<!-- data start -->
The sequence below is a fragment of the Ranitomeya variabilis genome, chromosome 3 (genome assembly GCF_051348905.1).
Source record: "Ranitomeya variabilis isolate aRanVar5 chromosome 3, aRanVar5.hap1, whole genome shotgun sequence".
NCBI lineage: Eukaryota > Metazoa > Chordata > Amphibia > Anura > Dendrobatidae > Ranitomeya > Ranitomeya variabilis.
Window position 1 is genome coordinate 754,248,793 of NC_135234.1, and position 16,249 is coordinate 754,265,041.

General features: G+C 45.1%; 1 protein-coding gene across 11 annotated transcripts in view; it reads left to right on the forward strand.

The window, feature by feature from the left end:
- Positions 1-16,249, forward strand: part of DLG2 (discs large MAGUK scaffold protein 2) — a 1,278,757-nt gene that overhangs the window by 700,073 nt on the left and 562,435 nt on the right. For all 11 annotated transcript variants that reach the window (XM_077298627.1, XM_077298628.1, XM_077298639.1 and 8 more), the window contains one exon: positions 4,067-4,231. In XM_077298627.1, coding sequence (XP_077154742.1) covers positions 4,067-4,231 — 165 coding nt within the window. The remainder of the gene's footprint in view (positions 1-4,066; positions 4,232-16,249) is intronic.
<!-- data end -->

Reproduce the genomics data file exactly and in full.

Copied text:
The sequence below is a fragment of the Ranitomeya variabilis genome, chromosome 3 (genome assembly GCF_051348905.1).
Source record: "Ranitomeya variabilis isolate aRanVar5 chromosome 3, aRanVar5.hap1, whole genome shotgun sequence".
NCBI lineage: Eukaryota > Metazoa > Chordata > Amphibia > Anura > Dendrobatidae > Ranitomeya > Ranitomeya variabilis.
Window position 1 is genome coordinate 754,248,793 of NC_135234.1, and position 16,249 is coordinate 754,265,041.

General features: G+C 45.1%; 1 protein-coding gene across 11 annotated transcripts in view; it reads left to right on the forward strand.

The window, feature by feature from the left end:
- Positions 1-16,249, forward strand: part of DLG2 (discs large MAGUK scaffold protein 2) — a 1,278,757-nt gene that overhangs the window by 700,073 nt on the left and 562,435 nt on the right. For all 11 annotated transcript variants that reach the window (XM_077298627.1, XM_077298628.1, XM_077298639.1 and 8 more), the window contains one exon: positions 4,067-4,231. In XM_077298627.1, coding sequence (XP_077154742.1) covers positions 4,067-4,231 — 165 coding nt within the window. The remainder of the gene's footprint in view (positions 1-4,066; positions 4,232-16,249) is intronic.